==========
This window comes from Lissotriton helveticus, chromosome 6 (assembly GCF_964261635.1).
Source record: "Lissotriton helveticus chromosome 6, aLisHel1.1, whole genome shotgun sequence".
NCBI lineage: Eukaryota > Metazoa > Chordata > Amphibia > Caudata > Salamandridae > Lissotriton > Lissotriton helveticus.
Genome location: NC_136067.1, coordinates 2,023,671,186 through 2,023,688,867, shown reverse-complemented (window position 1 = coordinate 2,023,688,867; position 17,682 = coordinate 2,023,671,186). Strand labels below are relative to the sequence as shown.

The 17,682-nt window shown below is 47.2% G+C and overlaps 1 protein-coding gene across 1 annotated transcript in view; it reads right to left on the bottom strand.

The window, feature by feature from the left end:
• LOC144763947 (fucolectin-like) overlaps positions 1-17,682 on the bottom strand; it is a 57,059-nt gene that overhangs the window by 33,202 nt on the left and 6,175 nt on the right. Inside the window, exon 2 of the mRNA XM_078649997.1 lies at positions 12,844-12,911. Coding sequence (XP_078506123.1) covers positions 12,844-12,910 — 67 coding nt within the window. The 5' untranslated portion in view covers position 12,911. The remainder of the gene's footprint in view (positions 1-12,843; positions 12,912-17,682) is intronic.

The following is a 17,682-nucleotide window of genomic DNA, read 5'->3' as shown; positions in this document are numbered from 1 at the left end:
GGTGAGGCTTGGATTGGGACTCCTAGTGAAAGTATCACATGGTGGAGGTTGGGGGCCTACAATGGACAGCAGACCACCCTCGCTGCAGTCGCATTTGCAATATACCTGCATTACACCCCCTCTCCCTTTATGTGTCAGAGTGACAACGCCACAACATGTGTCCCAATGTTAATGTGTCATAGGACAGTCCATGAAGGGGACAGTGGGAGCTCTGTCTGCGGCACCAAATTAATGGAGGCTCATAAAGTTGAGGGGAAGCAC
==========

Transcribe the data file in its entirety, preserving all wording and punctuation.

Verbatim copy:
This window comes from Lissotriton helveticus, chromosome 6 (assembly GCF_964261635.1).
Source record: "Lissotriton helveticus chromosome 6, aLisHel1.1, whole genome shotgun sequence".
NCBI lineage: Eukaryota > Metazoa > Chordata > Amphibia > Caudata > Salamandridae > Lissotriton > Lissotriton helveticus.
Genome location: NC_136067.1, coordinates 2,023,671,186 through 2,023,688,867, shown reverse-complemented (window position 1 = coordinate 2,023,688,867; position 17,682 = coordinate 2,023,671,186). Strand labels below are relative to the sequence as shown.

The 17,682-nt window shown below is 47.2% G+C and overlaps 1 protein-coding gene across 1 annotated transcript in view; it reads right to left on the bottom strand.

The window, feature by feature from the left end:
• LOC144763947 (fucolectin-like) overlaps positions 1-17,682 on the bottom strand; it is a 57,059-nt gene that overhangs the window by 33,202 nt on the left and 6,175 nt on the right. Inside the window, exon 2 of the mRNA XM_078649997.1 lies at positions 12,844-12,911. Coding sequence (XP_078506123.1) covers positions 12,844-12,910 — 67 coding nt within the window. The 5' untranslated portion in view covers position 12,911. The remainder of the gene's footprint in view (positions 1-12,843; positions 12,912-17,682) is intronic.

The following is a 17,682-nucleotide window of genomic DNA, read 5'->3' as shown; positions in this document are numbered from 1 at the left end:
GGTGAGGCTTGGATTGGGACTCCTAGTGAAAGTATCACATGGTGGAGGTTGGGGGCCTACAATGGACAGCAGACCACCCTCGCTGCAGTCGCATTTGCAATATACCTGCATTACACCCCCTCTCCCTTTATGTGTCAGAGTGACAACGCCACAACATGTGTCCCAATGTTAATGTGTCATAGGACAGTCCATGAAGGGGACAGTGGGAGCTCTGTCTGCGGCACCAAATTAATGGAGGCTCATAAAGTTGAGGGGAAGCAC